Japan Geoscience Union Meeting 2015

Presentation information

International Session (Oral)

Symbol P (Space and Planetary Sciences) » P-PS Planetary Sciences

[P-PS04] International Collaboration in Planetary and Space Sciences: Small Projects, Big Missions, Everything

Wed. May 27, 2015 2:15 PM - 4:00 PM A03 (APA HOTEL&RESORT TOKYO BAY MAKUHARI)

Convener:*Sho Sasaki(Department of Earth and Space Sciences, School of Science, Osaka University), Akimasa Yoshikawa(Department of Earth and Planetary Sciences, Kyushu University), Steven Vance(Jet Propulsion Laboratory, Caltech), Kunio Sayanagi(Hampton University), Yasuhito Sekine(Department of Complexity Science and Enginerring, Graduate School of Frontier Science, University of Tokyo), Shogo Tachibana(Department of Natural History Scieces, Hokkaido University), Chair:Akimasa Yoshikawa(Department of Earth and Planetary Sciences, Kyushu University), Kunio Sayanagi(Atmospheric and Planetary Sciences Department, Hampton University)

2:15 PM - 2:30 PM

[PPS04-03] International collaboration driven by the STPP sub-committee under the Science Council of Japan

*Takahiro OBARA1 (1.Planetary Plasma and Atmospheric Research Center)

Keywords:STPP sub-committee, the Science Council of Japan, International Collaboration, Past and Future

To date, the Solar Terrestrial Physics Program (STPP) sub-committee has been promoting and supporting several international programs. For example, it supported International Heliophysical Year (IHY), a major initiative launched by the United Nations from 2007 to 2009. In broad terms, IHY dealt with the solar system, paying a particular attention to the effects of the Sun on the Earth's upper atmosphere and on the space environment in the vicinity of the Earth. The United Nations Office for Outer Space Affairs (UNOOSA) coordinated observation campaigns and drew scientists and engineers from all over the world to enhance its Basic Space Science Initiative (BSSI). Several international workshops were organized by UNOOSA to advance the benefits of IHY to all corners of the world. To maintain the international momentum created by IHY, UNOOSA developed the International Space Weather Initiative (ISWI) to achieve more basic understanding of the solar terrestrial relationship. ISWI ran from 2010 to 2014, and there was an international workshop for each year of ISWI (i.e., at Cairo, Abuja, Quito, and Graz).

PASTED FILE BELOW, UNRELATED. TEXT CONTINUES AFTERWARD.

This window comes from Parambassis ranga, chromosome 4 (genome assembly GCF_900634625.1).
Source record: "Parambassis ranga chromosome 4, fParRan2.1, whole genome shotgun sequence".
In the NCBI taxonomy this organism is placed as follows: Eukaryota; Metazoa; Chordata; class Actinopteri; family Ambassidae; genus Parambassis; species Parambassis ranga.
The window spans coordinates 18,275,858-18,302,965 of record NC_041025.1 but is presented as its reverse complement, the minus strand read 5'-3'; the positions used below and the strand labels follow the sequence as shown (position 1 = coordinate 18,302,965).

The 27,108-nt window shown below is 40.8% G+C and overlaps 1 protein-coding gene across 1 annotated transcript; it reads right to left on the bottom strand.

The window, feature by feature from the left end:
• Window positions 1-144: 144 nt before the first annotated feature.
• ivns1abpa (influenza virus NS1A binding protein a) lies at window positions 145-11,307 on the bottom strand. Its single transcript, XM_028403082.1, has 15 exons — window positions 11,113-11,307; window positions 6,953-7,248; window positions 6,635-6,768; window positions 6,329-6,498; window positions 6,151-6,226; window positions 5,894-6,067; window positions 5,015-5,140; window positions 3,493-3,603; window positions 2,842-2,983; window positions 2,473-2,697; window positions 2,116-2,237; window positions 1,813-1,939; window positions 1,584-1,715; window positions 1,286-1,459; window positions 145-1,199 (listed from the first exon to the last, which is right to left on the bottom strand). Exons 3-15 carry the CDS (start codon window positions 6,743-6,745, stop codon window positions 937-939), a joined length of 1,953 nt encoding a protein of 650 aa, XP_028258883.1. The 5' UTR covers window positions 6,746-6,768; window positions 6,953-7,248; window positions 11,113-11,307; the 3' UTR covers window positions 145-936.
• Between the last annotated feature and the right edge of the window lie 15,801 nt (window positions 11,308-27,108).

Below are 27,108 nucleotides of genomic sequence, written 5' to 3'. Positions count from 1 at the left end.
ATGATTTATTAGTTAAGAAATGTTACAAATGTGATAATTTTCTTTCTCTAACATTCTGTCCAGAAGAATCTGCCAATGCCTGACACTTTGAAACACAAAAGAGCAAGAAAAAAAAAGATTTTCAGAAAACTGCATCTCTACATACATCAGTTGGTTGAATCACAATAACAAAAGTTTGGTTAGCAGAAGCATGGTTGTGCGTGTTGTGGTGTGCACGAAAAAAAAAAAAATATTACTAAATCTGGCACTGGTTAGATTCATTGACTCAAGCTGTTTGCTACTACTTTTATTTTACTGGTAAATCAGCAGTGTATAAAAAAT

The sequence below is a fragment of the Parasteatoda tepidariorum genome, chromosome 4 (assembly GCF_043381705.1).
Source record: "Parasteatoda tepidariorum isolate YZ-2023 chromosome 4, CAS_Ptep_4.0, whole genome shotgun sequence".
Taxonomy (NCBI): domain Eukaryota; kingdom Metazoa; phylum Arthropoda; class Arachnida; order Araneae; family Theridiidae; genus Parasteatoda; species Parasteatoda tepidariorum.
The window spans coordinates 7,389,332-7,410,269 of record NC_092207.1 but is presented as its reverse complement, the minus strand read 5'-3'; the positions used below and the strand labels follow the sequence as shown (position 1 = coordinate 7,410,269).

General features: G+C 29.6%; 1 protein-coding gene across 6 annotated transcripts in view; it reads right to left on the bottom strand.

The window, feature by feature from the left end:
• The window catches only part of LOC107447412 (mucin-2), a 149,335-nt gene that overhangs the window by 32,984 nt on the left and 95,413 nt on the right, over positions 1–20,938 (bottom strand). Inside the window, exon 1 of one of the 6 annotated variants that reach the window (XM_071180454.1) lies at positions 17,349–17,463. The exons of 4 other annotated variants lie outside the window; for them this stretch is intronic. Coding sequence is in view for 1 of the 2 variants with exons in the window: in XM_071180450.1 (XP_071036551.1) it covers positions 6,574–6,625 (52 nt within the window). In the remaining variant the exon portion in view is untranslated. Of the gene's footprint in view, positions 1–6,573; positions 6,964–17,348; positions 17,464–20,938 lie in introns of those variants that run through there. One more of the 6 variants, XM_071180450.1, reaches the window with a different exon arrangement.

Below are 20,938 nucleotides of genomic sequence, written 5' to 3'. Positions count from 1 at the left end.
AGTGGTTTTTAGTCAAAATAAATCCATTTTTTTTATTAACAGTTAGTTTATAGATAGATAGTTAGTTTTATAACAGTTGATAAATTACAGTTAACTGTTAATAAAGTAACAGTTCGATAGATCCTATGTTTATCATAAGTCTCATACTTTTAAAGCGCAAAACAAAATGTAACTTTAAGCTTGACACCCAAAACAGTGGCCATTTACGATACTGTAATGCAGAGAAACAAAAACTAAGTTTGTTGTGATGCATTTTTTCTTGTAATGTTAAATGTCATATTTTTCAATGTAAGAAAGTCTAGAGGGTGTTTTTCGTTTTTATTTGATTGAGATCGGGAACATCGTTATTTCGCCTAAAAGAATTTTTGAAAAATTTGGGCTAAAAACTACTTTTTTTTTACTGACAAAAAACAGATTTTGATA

From another vantage point, UNOOSA established in 2010 a new working group (WG): Long Term Sustainability of Outer Space Activity (LTSOSA). This working group was created to cover a wide area: From the natural space environment (Space Weather) to the artificial space environment (Space Delis). The LTSOSA WG set up four expert groups in 2011. Expert Group for Space Weather is one of the expert groups and the author (T. Obara) was assigned to be one of the co-chairs of the space weather expert group.
The space weather expert group members gathered several times, and compiled a 50-page working group report (A/AC.105/C.1/2014/CRP.13, UN COPUOS REPORT, 2014). This report contains:
Identification of risks from space weather,
Observations, models, tools for space weather prediction,
Comprehensive network space weather services,
Coordination on data and services to safeguard space activities,
Engineering approaches to mitigate space environment effects,
Recommended guidelines for the long-term sustainability of space activities.
The Solar Terrestrial Physics Program (STPP) sub-committee of the Science Council of Japan has been in charge of these UN-mandated programs for the interface with Japan. The STPP is considering to propose follow-on UN programs, and the STTP is also considering to take on responsibility for other programs such as multinational and international space weather programs, such as AOSWA (Asia Oceania Space Weather Alliance).
In this presentation, details shall be presented to give a better idea about the goals and functions of STPP.